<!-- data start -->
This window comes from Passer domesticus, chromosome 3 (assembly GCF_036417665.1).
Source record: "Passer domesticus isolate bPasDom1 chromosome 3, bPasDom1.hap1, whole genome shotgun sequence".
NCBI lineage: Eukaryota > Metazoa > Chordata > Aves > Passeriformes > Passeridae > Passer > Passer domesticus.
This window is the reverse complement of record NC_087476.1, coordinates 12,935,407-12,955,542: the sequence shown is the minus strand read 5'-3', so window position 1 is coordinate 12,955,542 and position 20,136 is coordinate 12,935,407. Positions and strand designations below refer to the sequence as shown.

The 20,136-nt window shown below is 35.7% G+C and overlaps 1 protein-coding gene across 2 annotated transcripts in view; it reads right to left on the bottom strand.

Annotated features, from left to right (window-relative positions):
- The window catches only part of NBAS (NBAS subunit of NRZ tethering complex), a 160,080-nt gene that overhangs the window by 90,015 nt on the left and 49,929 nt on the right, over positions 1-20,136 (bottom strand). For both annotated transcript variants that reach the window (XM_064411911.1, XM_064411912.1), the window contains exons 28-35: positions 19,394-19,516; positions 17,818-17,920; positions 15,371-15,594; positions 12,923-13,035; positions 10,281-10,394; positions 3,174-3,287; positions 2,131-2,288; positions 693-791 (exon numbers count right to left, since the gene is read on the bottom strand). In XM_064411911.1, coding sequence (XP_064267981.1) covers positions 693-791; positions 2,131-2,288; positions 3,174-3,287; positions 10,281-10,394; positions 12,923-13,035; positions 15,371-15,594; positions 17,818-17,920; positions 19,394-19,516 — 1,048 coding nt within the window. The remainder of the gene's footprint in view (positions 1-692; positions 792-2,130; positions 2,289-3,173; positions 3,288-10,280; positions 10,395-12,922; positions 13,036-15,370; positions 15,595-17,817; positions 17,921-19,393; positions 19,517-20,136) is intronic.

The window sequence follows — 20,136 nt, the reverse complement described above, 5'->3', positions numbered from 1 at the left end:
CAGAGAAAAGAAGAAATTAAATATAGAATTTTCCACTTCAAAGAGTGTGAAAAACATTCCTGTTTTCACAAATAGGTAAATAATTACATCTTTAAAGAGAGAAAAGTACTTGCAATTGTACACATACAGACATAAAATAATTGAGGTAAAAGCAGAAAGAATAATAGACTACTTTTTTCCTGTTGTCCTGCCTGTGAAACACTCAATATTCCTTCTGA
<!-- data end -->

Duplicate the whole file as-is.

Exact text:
This window comes from Passer domesticus, chromosome 3 (assembly GCF_036417665.1).
Source record: "Passer domesticus isolate bPasDom1 chromosome 3, bPasDom1.hap1, whole genome shotgun sequence".
NCBI lineage: Eukaryota > Metazoa > Chordata > Aves > Passeriformes > Passeridae > Passer > Passer domesticus.
This window is the reverse complement of record NC_087476.1, coordinates 12,935,407-12,955,542: the sequence shown is the minus strand read 5'-3', so window position 1 is coordinate 12,955,542 and position 20,136 is coordinate 12,935,407. Positions and strand designations below refer to the sequence as shown.

The 20,136-nt window shown below is 35.7% G+C and overlaps 1 protein-coding gene across 2 annotated transcripts in view; it reads right to left on the bottom strand.

Annotated features, from left to right (window-relative positions):
- The window catches only part of NBAS (NBAS subunit of NRZ tethering complex), a 160,080-nt gene that overhangs the window by 90,015 nt on the left and 49,929 nt on the right, over positions 1-20,136 (bottom strand). For both annotated transcript variants that reach the window (XM_064411911.1, XM_064411912.1), the window contains exons 28-35: positions 19,394-19,516; positions 17,818-17,920; positions 15,371-15,594; positions 12,923-13,035; positions 10,281-10,394; positions 3,174-3,287; positions 2,131-2,288; positions 693-791 (exon numbers count right to left, since the gene is read on the bottom strand). In XM_064411911.1, coding sequence (XP_064267981.1) covers positions 693-791; positions 2,131-2,288; positions 3,174-3,287; positions 10,281-10,394; positions 12,923-13,035; positions 15,371-15,594; positions 17,818-17,920; positions 19,394-19,516 — 1,048 coding nt within the window. The remainder of the gene's footprint in view (positions 1-692; positions 792-2,130; positions 2,289-3,173; positions 3,288-10,280; positions 10,395-12,922; positions 13,036-15,370; positions 15,595-17,817; positions 17,921-19,393; positions 19,517-20,136) is intronic.

The window sequence follows — 20,136 nt, the reverse complement described above, 5'->3', positions numbered from 1 at the left end:
CAGAGAAAAGAAGAAATTAAATATAGAATTTTCCACTTCAAAGAGTGTGAAAAACATTCCTGTTTTCACAAATAGGTAAATAATTACATCTTTAAAGAGAGAAAAGTACTTGCAATTGTACACATACAGACATAAAATAATTGAGGTAAAAGCAGAAAGAATAATAGACTACTTTTTTCCTGTTGTCCTGCCTGTGAAACACTCAATATTCCTTCTGA